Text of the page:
John Steinbeck used his childhood growing up in the Salinas Valley as the backdrop to his 1952 novel, East of Eden. Similar to the Garden of Eden, the Salinas Valley is lush and fertile in some places like the Trask ranch while other places are dry and barren like the Hamilton’s land. Steinbeck “wrote the story of good and evil, embracing love and hate, demonstrating their inseparability” (Kravlova 51). He creates an allegory for the story of Cain and Abel that follow three generations who, despite the fate given them, choose their own destiny. In spite of original sin, the recurring theme of timshel destroys the determinism of the Cain and Abel allegory in John Steinbeck’s novel, East of Eden.The Hebrew word, timshel, plays a pivotal role in the primary theme of overcoming evil for good. Lee argues, “[i] t might be the most important word in the world” (301). It is the sole thing that gives the characters hope to turn out decent, despite all the terrible things they do. Timshel is the beginning and the end of this story.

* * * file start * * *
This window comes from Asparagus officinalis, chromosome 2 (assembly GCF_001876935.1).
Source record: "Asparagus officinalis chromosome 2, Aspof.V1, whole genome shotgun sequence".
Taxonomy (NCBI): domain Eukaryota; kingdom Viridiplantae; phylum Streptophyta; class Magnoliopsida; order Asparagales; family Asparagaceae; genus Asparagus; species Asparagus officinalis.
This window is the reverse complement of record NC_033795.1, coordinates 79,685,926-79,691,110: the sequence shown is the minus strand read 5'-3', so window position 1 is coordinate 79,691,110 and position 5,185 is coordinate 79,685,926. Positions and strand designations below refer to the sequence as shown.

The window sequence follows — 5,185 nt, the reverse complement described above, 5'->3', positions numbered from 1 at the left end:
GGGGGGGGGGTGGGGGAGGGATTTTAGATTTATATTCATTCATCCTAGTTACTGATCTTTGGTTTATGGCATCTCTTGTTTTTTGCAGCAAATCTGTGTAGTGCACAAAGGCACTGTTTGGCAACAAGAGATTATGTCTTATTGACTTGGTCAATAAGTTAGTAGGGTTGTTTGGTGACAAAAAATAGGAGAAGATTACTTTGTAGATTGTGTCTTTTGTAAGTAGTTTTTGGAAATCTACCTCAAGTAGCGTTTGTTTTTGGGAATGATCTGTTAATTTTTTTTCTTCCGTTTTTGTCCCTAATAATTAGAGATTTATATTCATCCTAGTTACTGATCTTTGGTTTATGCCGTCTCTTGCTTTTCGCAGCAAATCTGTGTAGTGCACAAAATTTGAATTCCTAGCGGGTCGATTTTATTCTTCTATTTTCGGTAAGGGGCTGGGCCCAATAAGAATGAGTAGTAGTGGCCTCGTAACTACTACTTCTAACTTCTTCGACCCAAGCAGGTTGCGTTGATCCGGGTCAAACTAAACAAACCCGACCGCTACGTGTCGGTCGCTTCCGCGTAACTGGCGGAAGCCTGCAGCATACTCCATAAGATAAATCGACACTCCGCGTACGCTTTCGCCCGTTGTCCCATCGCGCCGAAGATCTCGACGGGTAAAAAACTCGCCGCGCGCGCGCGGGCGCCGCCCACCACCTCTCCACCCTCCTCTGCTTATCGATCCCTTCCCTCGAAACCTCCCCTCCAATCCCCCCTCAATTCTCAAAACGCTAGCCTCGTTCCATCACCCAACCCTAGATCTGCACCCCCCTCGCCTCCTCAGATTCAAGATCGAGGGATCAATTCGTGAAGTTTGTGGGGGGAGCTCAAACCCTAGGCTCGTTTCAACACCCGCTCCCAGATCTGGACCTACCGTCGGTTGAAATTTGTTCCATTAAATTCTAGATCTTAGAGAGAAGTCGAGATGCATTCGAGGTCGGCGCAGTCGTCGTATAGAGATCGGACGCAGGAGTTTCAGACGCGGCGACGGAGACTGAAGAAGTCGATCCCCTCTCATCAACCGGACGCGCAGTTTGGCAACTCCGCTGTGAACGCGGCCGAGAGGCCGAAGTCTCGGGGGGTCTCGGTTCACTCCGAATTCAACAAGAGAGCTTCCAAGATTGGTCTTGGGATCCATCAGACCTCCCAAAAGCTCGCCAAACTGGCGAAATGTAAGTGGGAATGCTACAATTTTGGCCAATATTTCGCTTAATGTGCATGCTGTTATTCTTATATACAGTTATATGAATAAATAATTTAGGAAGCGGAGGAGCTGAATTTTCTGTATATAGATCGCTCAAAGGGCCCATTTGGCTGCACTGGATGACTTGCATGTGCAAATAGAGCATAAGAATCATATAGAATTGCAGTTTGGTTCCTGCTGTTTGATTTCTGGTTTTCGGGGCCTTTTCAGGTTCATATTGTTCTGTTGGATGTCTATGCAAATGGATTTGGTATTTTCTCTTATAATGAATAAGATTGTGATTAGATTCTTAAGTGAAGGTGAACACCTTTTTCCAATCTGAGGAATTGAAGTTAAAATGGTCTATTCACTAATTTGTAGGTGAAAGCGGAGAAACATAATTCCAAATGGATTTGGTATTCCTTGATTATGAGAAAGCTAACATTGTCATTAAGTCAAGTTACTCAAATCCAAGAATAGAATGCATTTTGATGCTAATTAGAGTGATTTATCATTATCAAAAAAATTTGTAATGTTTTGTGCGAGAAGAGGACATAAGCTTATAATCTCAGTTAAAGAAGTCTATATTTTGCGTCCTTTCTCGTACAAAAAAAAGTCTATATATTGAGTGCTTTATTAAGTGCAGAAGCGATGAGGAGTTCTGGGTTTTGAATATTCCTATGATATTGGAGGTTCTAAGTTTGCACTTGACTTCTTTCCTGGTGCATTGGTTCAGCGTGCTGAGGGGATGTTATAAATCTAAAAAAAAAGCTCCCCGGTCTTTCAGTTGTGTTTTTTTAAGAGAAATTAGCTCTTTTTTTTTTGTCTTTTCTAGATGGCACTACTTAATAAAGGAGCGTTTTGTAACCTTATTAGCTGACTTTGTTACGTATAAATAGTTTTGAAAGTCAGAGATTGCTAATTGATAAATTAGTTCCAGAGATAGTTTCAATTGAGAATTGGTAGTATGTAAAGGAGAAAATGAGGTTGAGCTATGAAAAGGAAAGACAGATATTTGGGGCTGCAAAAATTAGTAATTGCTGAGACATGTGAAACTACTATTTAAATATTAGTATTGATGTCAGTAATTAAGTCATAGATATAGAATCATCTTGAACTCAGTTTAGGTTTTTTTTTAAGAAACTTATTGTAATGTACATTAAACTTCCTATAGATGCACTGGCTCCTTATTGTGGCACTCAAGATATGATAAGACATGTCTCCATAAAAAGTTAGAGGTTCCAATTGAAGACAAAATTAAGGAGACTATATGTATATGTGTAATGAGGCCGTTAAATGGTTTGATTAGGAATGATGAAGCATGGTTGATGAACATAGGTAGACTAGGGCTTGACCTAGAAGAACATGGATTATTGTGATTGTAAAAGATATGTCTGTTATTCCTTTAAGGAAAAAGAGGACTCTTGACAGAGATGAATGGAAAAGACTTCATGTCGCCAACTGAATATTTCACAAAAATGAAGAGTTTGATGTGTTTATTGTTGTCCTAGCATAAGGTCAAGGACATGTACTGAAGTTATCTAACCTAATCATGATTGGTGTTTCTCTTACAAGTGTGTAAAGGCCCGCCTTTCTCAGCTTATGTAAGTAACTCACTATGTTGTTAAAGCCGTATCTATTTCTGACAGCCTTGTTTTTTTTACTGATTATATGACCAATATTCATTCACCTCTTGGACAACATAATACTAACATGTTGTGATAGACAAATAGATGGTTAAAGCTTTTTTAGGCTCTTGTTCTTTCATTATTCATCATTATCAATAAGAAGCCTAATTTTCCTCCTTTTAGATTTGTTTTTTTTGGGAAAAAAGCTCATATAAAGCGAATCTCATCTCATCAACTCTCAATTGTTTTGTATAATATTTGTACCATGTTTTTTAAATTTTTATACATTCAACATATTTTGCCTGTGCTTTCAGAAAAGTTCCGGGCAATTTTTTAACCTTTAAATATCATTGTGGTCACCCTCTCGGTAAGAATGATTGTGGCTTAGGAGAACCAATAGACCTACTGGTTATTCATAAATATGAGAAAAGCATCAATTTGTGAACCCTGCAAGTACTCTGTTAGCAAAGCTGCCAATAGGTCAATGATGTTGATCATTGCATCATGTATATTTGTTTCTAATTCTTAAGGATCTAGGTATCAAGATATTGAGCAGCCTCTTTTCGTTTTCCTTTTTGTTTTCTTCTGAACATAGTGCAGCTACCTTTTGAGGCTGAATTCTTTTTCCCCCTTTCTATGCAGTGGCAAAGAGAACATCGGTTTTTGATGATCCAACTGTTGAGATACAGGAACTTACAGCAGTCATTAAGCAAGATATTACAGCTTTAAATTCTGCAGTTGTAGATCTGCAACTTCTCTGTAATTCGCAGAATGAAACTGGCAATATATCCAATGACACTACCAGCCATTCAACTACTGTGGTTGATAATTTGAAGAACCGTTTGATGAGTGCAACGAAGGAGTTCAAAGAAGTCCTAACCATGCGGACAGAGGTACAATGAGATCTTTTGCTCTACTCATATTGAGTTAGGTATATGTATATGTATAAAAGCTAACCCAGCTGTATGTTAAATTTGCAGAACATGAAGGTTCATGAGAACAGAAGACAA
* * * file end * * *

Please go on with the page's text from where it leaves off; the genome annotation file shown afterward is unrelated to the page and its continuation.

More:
“Steinbeck presents characters in pairs — Adam and Charles, Aron and Caleb, Abra and Cathy — using first initials to identify clearly which characters are inherently good and which must struggle to overcome the seeds of evil within them” (Strecker).Charles and Adam Trask are first presented in Part One of the novel. They are the initial pair Steinbeck uses to present the Cain and Abel allegory. Charles (Cain) is a “destructive machine that chops down anything standing in his way” (44). Adam (Abel) is naturally kind and well liked by everyone, especially their father. Adam’s tragic flaw is that he trusts too easily and is not able to see people for who they truly are. Adam is “very real and believable but h…
…7 in the Light of John Steinbeck.” Journal of European Baptist Studies 12.2 (2012): 5-20. Religion and Philosophy Collection. Web. 3 Feb. 2014.Heavilin, Barbara A. “Steinbeck’s Exploration of Good and Evil: Structure and Thematic Unity in East of Eden.” Rpt. in Novels for Students. Ed. Jennifer Smith. Vol. 19. Detroit: Gale, 2004. 40 Vols. 145-150. Print.Kralova, Eva. “Inseparability of Good and Evil as a Challenge in Steinbeck’s East of Eden.” University Review 7.2 (2013): 51-57. EMSCO. Web. 4 Feb. 2014.
McDaniel, Barbara. “Alienation in East of Eden: The ‘Chart of the Soul’.” Rpt. in Novels for Students. Ed. Jennifer Smith. Vol. 19. Detroit: Gale, 2004. 40 Vols. 151-155. Print.
Steinbeck, John. East of Eden. New York: New York, 1952. Print.Strecker, Geralyn. “East of Eden.” Masterplots, Fourth Edition (2010): 1-4. Literary Reference Center. Web. 3 Feb. 2014.